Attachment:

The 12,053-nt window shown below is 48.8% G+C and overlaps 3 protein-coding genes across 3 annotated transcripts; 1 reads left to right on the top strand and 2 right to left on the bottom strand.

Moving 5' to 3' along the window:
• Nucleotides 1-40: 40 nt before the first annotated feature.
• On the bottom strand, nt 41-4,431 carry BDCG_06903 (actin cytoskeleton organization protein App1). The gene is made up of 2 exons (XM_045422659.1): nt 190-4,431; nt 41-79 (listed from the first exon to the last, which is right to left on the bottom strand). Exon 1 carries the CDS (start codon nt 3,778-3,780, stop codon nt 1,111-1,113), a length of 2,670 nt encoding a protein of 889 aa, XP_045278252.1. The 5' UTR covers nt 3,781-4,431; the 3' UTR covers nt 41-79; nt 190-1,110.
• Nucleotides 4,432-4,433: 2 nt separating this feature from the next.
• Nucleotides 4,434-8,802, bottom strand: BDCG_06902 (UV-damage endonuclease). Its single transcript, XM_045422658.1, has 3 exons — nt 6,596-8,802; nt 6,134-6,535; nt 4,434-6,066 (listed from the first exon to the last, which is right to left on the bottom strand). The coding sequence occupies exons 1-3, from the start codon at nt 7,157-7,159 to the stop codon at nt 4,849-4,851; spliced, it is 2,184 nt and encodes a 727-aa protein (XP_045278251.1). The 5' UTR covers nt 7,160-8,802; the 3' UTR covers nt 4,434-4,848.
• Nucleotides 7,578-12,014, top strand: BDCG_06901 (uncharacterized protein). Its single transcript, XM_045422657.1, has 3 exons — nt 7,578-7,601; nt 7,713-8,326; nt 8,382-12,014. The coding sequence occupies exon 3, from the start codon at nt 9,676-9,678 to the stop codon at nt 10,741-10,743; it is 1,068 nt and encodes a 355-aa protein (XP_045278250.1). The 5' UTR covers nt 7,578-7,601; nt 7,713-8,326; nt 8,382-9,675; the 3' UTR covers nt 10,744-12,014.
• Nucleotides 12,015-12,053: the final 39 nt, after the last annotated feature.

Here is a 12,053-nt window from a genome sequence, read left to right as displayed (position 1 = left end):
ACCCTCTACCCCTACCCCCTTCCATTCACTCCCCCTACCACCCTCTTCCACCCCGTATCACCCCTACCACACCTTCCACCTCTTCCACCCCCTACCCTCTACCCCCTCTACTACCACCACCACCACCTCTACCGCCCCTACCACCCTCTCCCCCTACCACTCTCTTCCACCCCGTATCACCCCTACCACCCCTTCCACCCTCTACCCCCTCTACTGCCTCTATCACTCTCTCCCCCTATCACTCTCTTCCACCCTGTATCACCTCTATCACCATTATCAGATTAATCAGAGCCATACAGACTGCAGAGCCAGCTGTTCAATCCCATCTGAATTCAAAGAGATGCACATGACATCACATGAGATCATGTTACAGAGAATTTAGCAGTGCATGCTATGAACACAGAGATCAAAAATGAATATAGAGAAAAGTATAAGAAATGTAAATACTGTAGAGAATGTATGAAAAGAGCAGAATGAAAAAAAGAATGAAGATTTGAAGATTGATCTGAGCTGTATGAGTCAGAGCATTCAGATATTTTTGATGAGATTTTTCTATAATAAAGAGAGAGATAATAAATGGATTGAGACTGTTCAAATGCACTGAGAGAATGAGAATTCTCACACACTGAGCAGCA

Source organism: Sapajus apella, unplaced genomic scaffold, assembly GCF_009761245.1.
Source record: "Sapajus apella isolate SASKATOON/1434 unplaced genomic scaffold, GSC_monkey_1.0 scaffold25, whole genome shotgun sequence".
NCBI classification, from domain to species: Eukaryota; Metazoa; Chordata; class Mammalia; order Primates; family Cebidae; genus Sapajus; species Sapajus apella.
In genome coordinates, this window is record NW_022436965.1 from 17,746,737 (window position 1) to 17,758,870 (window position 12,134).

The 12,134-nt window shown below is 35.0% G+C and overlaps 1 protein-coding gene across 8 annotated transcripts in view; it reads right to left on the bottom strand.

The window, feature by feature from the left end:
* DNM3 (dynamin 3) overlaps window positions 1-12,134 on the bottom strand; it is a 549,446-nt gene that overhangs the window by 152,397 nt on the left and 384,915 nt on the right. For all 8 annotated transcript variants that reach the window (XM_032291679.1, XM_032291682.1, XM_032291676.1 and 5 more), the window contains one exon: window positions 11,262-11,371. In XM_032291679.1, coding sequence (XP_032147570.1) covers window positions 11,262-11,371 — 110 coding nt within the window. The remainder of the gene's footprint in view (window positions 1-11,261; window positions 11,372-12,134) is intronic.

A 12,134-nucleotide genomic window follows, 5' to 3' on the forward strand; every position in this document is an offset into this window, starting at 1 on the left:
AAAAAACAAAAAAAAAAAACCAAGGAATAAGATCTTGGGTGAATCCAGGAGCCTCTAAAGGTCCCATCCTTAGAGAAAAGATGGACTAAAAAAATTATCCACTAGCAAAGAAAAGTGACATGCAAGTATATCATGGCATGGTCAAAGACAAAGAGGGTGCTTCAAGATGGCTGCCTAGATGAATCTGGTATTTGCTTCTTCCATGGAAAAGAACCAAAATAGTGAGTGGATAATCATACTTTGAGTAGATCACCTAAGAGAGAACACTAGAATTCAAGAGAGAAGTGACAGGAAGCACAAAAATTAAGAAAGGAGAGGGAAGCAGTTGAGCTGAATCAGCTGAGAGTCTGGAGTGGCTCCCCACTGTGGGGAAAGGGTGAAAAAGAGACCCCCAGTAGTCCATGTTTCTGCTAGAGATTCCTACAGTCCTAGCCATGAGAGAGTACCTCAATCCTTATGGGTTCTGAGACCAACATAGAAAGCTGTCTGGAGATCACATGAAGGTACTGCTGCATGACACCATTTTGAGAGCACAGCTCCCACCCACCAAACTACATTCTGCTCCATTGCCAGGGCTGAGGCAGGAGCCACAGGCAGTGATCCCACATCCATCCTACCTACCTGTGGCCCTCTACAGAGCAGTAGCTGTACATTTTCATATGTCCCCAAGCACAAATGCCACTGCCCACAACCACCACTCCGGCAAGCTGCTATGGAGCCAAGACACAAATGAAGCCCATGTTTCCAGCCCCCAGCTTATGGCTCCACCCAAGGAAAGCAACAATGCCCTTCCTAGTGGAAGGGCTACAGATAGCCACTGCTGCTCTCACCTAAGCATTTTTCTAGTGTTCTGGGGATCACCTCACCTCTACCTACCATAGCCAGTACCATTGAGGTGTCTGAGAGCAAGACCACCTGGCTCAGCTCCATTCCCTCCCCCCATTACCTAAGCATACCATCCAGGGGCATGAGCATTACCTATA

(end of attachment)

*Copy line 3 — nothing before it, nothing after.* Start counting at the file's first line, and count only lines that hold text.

• Nucleotides 1-40: 40 nt before the first annotated feature.